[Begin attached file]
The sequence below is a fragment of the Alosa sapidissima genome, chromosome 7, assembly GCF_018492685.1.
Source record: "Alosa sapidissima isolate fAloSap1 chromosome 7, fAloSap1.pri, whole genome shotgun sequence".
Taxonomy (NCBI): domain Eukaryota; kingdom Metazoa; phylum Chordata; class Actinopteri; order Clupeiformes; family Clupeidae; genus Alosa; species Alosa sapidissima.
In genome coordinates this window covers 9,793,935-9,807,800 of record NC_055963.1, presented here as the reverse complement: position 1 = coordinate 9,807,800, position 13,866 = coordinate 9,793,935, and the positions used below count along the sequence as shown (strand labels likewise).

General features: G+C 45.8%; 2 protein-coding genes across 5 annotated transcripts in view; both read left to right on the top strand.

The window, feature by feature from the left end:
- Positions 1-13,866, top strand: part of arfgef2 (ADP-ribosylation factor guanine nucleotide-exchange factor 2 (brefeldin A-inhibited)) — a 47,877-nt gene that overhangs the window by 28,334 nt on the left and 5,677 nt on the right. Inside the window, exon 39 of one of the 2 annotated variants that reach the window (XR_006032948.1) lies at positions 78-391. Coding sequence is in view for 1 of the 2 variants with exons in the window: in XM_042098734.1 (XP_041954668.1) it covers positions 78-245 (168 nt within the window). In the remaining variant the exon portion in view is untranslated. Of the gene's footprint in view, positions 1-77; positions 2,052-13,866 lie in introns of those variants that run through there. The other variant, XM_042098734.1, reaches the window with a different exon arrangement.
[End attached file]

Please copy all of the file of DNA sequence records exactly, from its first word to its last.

The sequence below is a fragment of the Alosa sapidissima genome, chromosome 7, assembly GCF_018492685.1.
Source record: "Alosa sapidissima isolate fAloSap1 chromosome 7, fAloSap1.pri, whole genome shotgun sequence".
Taxonomy (NCBI): domain Eukaryota; kingdom Metazoa; phylum Chordata; class Actinopteri; order Clupeiformes; family Clupeidae; genus Alosa; species Alosa sapidissima.
In genome coordinates this window covers 9,793,935-9,807,800 of record NC_055963.1, presented here as the reverse complement: position 1 = coordinate 9,807,800, position 13,866 = coordinate 9,793,935, and the positions used below count along the sequence as shown (strand labels likewise).

General features: G+C 45.8%; 2 protein-coding genes across 5 annotated transcripts in view; both read left to right on the top strand.

The window, feature by feature from the left end:
- Positions 1-13,866, top strand: part of arfgef2 (ADP-ribosylation factor guanine nucleotide-exchange factor 2 (brefeldin A-inhibited)) — a 47,877-nt gene that overhangs the window by 28,334 nt on the left and 5,677 nt on the right. Inside the window, exon 39 of one of the 2 annotated variants that reach the window (XR_006032948.1) lies at positions 78-391. Coding sequence is in view for 1 of the 2 variants with exons in the window: in XM_042098734.1 (XP_041954668.1) it covers positions 78-245 (168 nt within the window). In the remaining variant the exon portion in view is untranslated. Of the gene's footprint in view, positions 1-77; positions 2,052-13,866 lie in introns of those variants that run through there. The other variant, XM_042098734.1, reaches the window with a different exon arrangement.